The star Cor Caroli, or Alpha Canum Venaticorum, is a binary star and the brightest star in the northern constellation Canes Venatici.
If you’re in the U.S., you must be at about New Orleans’ latitude to glimpse it. From the southern hemisphere, Mimosa is a prominent and beloved star.
Blue Acrux shines as the brightest star in the constellation Crux the Southern Cross.
Meet Regulus, brightest star in Leo the Lion, soon to be covered by an asteroid in the best and brightest asteroid occultation ever predicted for North America.
You can see Alphard – the Heart of the constellation Hydra the Water Snake – in the evening in March, April, and May.
Pollux is the brighter of two bright stars in the constellation Gemini the Twins. It is the 17th brightest star in our sky.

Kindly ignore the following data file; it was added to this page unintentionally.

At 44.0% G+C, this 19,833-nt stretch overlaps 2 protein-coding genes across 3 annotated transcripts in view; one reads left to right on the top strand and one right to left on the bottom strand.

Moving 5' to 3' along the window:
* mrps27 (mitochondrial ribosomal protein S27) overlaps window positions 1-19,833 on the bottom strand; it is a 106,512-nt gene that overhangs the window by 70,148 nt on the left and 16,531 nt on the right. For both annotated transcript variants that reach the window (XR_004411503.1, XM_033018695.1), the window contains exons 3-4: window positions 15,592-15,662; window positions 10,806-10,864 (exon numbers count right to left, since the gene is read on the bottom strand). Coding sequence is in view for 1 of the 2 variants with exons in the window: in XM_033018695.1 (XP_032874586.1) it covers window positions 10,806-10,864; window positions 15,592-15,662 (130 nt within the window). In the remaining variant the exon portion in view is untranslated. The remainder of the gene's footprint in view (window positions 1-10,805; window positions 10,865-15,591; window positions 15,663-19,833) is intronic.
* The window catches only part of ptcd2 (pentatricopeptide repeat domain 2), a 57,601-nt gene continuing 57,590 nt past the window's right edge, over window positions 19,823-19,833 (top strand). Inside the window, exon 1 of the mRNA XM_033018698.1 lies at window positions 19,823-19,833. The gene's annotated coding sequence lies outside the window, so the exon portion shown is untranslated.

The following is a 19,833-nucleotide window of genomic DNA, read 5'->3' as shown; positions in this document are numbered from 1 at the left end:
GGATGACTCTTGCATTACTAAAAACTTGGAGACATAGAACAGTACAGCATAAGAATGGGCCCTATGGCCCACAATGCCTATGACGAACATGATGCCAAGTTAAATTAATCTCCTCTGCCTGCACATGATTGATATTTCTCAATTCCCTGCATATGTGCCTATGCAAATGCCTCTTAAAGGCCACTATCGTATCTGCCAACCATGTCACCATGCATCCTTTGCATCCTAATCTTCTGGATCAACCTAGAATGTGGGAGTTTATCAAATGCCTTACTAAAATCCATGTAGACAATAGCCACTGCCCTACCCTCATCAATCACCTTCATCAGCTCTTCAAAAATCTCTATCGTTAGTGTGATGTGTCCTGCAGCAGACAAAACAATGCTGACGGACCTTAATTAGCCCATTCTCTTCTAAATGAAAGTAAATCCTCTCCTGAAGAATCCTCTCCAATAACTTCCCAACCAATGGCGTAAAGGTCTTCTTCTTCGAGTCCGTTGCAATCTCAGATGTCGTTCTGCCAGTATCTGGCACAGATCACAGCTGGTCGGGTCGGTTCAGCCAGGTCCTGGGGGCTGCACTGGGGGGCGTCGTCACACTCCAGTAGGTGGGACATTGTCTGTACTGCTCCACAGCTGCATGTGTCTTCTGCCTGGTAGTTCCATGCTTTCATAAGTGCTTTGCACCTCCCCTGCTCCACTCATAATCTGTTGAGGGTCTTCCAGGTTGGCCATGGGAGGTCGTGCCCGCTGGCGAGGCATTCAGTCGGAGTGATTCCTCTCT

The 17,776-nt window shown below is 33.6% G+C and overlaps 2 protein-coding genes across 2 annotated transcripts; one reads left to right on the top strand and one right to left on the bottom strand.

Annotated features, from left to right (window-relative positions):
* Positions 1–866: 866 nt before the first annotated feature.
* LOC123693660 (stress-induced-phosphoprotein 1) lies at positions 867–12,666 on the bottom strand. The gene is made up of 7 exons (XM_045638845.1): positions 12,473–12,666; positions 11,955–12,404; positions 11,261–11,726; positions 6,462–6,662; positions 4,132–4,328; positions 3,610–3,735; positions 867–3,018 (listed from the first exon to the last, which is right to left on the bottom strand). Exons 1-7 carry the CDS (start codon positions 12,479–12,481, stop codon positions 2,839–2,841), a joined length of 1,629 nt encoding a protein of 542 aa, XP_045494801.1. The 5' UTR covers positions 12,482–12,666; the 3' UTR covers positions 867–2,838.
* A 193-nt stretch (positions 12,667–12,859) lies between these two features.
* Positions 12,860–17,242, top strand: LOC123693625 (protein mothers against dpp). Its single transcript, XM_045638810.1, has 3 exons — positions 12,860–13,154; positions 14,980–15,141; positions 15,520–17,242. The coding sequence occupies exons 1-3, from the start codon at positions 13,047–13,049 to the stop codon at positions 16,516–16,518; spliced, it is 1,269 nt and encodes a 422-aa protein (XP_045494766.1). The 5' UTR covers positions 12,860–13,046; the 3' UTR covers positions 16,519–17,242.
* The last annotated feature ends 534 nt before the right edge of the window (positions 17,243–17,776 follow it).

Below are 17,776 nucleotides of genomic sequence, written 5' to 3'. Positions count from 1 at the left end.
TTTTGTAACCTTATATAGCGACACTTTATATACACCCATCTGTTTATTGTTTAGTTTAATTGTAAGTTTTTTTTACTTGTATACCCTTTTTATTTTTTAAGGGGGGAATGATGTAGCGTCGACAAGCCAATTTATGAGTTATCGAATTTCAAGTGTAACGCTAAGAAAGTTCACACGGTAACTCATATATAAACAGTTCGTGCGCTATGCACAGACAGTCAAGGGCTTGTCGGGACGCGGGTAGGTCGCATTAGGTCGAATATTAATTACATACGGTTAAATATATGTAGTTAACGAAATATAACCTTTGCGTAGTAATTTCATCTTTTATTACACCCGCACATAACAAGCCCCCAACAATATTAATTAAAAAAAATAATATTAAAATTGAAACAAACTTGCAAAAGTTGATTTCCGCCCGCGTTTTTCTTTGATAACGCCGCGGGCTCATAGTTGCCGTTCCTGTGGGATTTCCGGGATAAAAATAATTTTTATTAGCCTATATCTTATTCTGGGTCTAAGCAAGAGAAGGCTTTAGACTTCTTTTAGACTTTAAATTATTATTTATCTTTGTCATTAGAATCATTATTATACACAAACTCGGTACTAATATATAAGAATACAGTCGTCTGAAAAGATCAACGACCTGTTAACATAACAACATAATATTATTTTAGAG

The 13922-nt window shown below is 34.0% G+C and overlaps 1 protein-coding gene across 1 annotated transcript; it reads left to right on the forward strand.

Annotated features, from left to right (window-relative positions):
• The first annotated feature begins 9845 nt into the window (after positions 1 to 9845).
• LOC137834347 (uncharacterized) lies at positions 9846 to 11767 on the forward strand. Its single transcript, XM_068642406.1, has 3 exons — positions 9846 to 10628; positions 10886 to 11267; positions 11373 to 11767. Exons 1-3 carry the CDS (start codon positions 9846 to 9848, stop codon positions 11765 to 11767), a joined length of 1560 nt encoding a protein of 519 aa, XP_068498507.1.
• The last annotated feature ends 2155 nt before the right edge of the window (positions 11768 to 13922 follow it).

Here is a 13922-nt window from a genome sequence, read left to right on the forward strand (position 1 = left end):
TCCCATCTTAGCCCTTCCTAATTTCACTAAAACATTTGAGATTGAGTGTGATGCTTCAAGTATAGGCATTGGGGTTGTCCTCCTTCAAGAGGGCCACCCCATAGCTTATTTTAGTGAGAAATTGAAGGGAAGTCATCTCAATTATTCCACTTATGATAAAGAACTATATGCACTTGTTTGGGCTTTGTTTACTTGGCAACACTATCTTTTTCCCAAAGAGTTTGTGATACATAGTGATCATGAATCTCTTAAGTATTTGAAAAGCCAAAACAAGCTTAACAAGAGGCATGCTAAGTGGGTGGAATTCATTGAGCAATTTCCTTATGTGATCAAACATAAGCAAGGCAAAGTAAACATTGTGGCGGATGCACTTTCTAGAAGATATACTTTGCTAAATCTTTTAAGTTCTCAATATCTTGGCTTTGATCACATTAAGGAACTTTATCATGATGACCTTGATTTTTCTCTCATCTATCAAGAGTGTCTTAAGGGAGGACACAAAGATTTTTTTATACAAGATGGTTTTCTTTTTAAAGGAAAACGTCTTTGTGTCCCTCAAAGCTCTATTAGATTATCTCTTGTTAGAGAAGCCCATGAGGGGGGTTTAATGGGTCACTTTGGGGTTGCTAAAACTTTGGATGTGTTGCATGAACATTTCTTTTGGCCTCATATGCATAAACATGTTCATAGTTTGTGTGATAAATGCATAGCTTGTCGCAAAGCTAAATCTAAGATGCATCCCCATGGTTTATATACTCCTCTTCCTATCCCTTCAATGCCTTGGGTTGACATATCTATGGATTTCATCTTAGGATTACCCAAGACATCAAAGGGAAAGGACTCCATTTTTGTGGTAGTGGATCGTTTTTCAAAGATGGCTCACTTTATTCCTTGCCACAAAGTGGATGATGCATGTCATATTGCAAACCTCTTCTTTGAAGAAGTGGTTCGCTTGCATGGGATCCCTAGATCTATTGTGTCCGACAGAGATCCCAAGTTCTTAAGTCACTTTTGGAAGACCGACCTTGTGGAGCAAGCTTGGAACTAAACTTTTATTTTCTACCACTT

Two stars noticeable for being bright and close together might be Castor and Pollux of the Gemini Twins constellation.
Sirius – in the constellation Canis Major the Greater Dog – is the sky’s brightest star. It’s very easy to spot on winter and spring evenings.
From the southern U.S. or similar latitudes, you’ll easily find Canopus on February evenings. Look southward below brilliant Sirius.
Someday, the star Betelgeuse will run out of fuel, collapse under its own weight, and then rebound in a spectacular supernova explosion. Someday … but probably not soon.